Warby Parker and the spirit of invention


This article is part of the On Tech newsletter. Here is a collection of past columns.

In yesterday’s newsletter, I lamented that more and more companies are not asking, “Is this a good idea?” When they prepare new products.

Today I want to write about the admirable question behind many inventions: why does it have to be so?

This is the unifying question behind technologies that attempt to simplify the sale of a home, enable small businesses to avoid renting and operate their own office space, and give us the power to buy a car. from our sofas.

Sometimes the upstarts who bring these ideas to life are grossly exaggerated or create miserable jobs. Often, however, it is worth admiring the spirit of defying the old ways.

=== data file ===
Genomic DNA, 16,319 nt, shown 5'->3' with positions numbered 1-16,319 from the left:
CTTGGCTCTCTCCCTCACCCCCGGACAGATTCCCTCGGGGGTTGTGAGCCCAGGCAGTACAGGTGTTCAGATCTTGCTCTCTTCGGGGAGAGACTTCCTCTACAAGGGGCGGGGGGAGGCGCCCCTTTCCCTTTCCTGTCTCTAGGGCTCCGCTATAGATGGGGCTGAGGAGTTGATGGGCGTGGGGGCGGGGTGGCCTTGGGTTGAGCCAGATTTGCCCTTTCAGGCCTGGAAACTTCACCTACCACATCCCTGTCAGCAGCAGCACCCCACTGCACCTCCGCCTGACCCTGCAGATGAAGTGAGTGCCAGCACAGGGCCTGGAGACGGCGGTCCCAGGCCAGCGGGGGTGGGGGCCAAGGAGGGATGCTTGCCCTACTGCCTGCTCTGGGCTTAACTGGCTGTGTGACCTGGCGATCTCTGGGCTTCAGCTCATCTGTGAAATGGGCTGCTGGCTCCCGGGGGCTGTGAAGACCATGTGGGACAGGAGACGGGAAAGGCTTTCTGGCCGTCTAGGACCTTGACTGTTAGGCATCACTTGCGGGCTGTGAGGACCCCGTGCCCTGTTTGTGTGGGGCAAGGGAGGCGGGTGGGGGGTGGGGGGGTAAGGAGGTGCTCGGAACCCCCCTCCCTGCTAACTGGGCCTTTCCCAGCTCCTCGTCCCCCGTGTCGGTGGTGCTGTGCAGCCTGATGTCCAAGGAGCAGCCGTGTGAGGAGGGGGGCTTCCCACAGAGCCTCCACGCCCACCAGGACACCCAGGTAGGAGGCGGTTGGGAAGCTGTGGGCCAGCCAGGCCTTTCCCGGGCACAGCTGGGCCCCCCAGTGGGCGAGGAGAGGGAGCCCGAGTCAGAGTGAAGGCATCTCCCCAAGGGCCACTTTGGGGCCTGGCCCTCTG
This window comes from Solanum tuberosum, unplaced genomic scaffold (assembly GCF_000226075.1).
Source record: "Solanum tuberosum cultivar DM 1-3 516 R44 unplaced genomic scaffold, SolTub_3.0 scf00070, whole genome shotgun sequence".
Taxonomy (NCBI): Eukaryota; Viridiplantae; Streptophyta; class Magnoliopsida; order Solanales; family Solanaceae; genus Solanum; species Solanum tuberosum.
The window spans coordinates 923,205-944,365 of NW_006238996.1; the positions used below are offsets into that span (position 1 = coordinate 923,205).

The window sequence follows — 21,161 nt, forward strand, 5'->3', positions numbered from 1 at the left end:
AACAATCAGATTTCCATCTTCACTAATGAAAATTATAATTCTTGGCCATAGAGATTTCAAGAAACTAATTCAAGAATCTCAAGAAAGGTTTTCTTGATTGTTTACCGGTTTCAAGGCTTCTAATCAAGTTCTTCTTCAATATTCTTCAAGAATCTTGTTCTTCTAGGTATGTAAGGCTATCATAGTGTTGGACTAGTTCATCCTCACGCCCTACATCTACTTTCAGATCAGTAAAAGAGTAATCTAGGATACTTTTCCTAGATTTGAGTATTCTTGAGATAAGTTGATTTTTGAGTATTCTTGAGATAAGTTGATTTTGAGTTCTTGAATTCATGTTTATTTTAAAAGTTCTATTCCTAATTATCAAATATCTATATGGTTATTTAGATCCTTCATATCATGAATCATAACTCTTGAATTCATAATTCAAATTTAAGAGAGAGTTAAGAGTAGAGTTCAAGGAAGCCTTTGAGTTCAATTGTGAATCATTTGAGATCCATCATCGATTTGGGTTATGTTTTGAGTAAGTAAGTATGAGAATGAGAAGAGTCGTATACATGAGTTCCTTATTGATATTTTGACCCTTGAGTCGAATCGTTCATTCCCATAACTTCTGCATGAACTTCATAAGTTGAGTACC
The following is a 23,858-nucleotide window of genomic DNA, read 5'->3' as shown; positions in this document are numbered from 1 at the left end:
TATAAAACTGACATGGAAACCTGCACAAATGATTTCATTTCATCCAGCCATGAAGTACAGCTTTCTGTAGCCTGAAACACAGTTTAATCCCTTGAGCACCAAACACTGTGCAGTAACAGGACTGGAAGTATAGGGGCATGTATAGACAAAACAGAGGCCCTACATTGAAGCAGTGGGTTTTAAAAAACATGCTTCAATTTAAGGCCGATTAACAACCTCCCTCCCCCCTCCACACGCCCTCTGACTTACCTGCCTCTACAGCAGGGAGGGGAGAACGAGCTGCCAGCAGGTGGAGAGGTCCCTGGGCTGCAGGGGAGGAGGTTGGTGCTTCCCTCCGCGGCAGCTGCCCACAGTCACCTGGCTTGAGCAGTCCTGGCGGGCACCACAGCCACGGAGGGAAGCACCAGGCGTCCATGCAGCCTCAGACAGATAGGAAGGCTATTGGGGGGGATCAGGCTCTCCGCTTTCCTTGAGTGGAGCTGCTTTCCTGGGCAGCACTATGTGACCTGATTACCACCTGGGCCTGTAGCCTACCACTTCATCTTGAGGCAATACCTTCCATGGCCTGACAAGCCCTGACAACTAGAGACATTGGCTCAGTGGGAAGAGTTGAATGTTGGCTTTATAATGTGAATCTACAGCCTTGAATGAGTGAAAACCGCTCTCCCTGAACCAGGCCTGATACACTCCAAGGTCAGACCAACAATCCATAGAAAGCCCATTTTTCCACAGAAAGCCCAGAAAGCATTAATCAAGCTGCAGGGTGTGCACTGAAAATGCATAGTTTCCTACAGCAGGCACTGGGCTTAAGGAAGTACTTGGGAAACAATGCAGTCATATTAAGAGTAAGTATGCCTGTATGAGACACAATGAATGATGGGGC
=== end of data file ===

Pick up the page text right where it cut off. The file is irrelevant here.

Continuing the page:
I’ll tell you the dirty secret of a lot of start-ups and “technological” inventions: there is often very little technological magic. The big idea behind many so-called tech companies is often a new but boring twist on what came before. (Remember, I love boring stuff. So that’s not an insult.)

The boring idea behind Warby Parker, the internet eyewear seller who sold his first shares to the masses this week, was that all the middlemen involved in buying glasses and contact lenses made the process much more boring and expensive. . Why do we buy glasses where we receive prescriptions? How much more are the glasses because of all the steps involved: designers, manufacturers, novelty brands, opticians and retail stores?